• Anadi Misra

Poorly Thought Automation!

How automation fails due to lack of collaboration and siloed cultures

Mr. X had a certain new found spring in his steps. After years of dealing with what has been delivered and making it keep running, through long change management forms which demanded more effort than the change itself, things have started to look better.

A good guy introduced his team to something called Infrastructure as Code. Mr. X was skeptical, to say the least, he had seen many such good guys come and add to the already existing myriad of tools and processes in his team's kitty. But the late night pizza dinners in office because production is burning routine had just refused to die. With quite a natural skepticism at the approach, he along wth his team started playing on some tool which let them define infrastructure through a descriptive language his mom could understand. That was the first wow! moment. And so they started moving all the mundane and painful things onto this new practice. It went well, deployment times reduced, the production was more predictable, well at least they knew when things are about to go wrong. And most importantly, those pricey jerks called developers (in Mr. Xs world) had lesser excuses to throw things on them.

But then the fire-fighting routine started again, this time, those pricey jerks called developers had a better trick! "You didn't write your code well enough! Let us do it". That was hard to swallow for a self-respecting admin who had stood the test of time & stress in IT Operations. Life was starting to get unfair again for Mr. X and his team.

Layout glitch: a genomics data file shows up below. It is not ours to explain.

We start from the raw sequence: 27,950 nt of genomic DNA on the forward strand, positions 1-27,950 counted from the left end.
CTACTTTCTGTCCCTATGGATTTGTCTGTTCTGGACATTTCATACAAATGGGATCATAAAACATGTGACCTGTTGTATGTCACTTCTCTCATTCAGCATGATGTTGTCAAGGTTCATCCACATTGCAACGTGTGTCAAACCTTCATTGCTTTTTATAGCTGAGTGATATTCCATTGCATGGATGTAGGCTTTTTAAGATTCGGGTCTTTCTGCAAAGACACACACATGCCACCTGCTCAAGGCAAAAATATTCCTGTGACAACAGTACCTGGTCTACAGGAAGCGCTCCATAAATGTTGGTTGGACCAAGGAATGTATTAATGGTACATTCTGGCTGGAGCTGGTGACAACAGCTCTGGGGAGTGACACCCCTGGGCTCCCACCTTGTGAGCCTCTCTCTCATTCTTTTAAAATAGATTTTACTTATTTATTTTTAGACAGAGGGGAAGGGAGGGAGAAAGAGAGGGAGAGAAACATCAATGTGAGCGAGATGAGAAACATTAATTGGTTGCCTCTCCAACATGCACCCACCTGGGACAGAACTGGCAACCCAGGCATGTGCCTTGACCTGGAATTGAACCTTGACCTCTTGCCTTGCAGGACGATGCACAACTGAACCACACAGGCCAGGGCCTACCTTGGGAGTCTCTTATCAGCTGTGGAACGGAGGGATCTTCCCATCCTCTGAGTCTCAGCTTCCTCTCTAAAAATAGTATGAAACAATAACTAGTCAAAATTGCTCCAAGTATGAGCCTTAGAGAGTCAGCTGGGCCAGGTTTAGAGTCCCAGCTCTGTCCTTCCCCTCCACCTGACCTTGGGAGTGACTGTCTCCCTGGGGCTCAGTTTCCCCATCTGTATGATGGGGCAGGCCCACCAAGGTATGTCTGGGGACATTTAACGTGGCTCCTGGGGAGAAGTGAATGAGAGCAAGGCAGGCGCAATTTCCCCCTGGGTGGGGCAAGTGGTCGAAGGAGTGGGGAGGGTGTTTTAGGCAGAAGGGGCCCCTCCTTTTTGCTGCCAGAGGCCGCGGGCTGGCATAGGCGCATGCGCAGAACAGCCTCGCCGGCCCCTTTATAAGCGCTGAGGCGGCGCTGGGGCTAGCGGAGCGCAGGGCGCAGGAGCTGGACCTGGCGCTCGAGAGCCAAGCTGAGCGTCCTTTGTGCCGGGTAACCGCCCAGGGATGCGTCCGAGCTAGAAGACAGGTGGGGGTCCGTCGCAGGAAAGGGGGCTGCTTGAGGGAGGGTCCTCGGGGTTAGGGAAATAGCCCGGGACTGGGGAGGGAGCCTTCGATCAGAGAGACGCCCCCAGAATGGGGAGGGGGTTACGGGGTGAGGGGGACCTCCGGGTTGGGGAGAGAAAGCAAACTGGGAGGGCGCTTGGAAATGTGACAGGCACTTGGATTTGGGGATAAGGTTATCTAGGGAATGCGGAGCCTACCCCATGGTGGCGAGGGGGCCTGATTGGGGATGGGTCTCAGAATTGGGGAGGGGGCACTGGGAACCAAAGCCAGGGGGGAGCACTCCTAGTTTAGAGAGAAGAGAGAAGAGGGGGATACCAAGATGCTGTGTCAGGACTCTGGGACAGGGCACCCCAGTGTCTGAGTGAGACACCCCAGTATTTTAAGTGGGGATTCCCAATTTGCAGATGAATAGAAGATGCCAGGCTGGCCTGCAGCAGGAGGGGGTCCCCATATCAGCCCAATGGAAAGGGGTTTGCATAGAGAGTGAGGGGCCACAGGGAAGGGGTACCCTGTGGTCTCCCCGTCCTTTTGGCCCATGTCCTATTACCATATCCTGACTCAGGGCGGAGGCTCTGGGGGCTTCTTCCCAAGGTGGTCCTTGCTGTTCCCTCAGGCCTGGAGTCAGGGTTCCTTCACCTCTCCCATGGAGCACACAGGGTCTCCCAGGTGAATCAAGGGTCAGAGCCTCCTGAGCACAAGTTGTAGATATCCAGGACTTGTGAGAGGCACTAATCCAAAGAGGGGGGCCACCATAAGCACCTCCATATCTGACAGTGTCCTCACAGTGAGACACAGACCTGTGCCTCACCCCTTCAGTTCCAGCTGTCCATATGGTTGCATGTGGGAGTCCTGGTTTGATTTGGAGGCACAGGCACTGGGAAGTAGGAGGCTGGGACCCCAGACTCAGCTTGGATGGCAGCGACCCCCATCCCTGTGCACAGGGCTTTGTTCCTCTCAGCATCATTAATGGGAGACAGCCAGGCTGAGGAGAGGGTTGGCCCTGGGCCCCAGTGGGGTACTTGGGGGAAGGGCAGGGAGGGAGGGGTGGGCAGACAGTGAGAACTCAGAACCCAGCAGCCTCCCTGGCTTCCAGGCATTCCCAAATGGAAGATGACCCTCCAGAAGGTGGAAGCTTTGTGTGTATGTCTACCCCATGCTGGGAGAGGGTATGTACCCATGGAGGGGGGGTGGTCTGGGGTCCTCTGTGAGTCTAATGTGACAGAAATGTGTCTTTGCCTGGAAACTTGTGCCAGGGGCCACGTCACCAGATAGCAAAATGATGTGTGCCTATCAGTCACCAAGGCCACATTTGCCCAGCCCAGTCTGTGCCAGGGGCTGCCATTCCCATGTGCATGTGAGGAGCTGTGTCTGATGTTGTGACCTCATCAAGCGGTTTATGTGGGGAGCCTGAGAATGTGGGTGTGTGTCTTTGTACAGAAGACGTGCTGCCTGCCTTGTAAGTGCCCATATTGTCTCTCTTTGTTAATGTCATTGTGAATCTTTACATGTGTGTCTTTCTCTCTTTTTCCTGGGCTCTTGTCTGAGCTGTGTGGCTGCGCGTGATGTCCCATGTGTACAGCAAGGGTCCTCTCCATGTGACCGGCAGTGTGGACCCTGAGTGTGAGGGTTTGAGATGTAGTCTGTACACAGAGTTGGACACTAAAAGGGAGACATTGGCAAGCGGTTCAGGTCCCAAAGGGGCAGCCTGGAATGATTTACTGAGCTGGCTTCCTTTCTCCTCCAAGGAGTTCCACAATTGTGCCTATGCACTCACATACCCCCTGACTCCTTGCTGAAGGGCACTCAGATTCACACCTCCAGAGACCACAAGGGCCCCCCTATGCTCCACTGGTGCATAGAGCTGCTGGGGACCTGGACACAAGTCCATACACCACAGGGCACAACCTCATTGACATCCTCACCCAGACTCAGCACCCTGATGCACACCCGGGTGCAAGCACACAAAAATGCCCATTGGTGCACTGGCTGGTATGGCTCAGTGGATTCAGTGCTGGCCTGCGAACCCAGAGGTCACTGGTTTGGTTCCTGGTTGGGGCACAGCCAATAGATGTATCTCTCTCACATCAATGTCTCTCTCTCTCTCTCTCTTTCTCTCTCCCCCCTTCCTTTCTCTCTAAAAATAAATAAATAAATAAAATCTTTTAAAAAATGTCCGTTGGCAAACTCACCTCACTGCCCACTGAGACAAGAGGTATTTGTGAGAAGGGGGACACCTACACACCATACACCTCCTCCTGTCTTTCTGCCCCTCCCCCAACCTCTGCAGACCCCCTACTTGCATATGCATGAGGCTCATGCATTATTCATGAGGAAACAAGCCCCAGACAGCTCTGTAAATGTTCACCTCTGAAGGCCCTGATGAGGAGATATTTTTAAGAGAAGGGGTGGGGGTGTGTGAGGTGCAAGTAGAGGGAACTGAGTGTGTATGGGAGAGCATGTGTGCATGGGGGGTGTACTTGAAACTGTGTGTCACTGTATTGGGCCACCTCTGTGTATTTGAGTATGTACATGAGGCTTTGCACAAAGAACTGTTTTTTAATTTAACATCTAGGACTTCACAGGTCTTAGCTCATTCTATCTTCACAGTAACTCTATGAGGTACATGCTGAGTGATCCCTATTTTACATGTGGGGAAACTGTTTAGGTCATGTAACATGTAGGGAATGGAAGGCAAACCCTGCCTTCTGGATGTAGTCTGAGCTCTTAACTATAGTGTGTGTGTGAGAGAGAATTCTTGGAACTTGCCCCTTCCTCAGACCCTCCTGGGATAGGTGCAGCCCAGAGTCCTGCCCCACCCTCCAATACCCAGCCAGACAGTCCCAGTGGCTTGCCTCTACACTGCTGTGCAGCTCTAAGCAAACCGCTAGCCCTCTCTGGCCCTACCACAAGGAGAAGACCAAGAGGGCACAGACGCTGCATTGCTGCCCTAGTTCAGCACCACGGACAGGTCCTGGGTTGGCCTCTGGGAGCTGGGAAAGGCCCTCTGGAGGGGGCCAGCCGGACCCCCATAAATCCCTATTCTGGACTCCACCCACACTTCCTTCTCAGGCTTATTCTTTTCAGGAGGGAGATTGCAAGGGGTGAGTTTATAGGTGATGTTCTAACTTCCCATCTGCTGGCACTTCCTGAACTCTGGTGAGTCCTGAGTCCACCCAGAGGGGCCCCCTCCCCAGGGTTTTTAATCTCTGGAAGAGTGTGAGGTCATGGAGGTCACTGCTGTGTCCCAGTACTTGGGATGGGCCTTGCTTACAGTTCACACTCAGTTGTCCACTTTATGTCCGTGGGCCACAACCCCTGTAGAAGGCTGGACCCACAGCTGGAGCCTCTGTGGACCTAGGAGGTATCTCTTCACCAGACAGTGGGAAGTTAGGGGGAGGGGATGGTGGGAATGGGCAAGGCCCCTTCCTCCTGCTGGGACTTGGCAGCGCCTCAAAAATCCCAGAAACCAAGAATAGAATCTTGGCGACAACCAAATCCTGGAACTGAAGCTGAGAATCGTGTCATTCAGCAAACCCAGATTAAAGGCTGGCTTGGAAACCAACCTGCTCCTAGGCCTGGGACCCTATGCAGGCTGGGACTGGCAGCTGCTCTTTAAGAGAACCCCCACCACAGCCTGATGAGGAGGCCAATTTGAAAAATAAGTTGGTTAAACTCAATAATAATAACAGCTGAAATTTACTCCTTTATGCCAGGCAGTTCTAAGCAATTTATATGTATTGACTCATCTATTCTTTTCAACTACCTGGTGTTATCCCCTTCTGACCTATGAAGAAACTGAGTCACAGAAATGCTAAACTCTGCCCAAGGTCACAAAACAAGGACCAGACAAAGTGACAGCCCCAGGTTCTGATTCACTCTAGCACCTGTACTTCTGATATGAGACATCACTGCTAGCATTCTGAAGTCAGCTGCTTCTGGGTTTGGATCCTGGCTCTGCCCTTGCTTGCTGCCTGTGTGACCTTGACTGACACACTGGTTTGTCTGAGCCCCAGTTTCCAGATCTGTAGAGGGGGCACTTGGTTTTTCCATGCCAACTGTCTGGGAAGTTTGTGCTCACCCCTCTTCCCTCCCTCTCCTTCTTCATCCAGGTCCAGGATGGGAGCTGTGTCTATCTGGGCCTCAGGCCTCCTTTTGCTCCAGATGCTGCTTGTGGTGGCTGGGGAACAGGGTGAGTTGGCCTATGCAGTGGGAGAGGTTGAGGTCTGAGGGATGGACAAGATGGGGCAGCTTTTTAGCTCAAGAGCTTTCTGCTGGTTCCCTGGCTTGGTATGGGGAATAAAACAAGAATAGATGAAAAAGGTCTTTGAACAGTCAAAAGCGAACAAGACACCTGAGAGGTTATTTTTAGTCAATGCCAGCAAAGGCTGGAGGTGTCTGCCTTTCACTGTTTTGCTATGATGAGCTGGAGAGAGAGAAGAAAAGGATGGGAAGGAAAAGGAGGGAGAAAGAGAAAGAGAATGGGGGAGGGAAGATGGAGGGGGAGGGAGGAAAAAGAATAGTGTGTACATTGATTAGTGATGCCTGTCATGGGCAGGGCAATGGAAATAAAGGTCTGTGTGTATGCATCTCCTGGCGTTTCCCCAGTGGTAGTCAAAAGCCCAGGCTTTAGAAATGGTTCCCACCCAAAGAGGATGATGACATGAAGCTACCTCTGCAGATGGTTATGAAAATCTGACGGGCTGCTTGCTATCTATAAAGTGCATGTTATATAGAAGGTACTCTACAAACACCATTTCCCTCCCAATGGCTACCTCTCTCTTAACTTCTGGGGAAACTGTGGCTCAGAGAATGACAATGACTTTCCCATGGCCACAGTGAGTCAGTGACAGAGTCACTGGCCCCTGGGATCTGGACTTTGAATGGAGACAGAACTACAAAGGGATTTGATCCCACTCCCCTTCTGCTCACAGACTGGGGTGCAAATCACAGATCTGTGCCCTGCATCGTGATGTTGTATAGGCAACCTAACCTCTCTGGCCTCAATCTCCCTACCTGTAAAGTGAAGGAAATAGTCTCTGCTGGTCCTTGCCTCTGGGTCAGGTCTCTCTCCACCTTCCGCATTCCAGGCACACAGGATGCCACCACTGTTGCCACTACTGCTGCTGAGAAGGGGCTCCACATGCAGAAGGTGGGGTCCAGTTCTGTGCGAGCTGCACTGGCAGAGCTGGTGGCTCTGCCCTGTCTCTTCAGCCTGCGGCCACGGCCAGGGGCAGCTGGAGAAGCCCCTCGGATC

At the heart of it was one little problem, when Mr. X and team wrote the DSL based code that defined infrastructure, it was extracted from a pre-production environment usually called “Staging” in most companies, and then there was another set for Production.

Seeing that the Ops team was “failing” to perform, again, his bosses called for another good guy. A person with a pleasant attitude, he spent the first day talking to most of his team instead of looking at the scripts as Mr. X would have wanted. The next day he went straight to those pricey jerks called Developers, much to Mr. X’s dismay. And to further deepen his distraught, took the production Infrastructure As Code scripts and put them straight in Development Environment. Mr. X was convinced that man was out of his mind. The next day he got a call from the Scrum Team to listen to their daily scrum as they had some things to discuss post-scrum.

Mr. X listened to the scrum meeting that day and realized the Scrum Team has no idea what the production environment looks like, or what are the restrictions and compliances. He spent that day making the production Infrastructure As Code scripts work on Development Environment, had lunch with those pricey jerks called Developers, and realised they were neither pricey nor jerks.

The Development Environment had more or less started mirroring production, and Infra As Code made more sense now than when it was just a cool tool!


Bangalore, Karnataka, India.

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©2020 by Anadi Misra.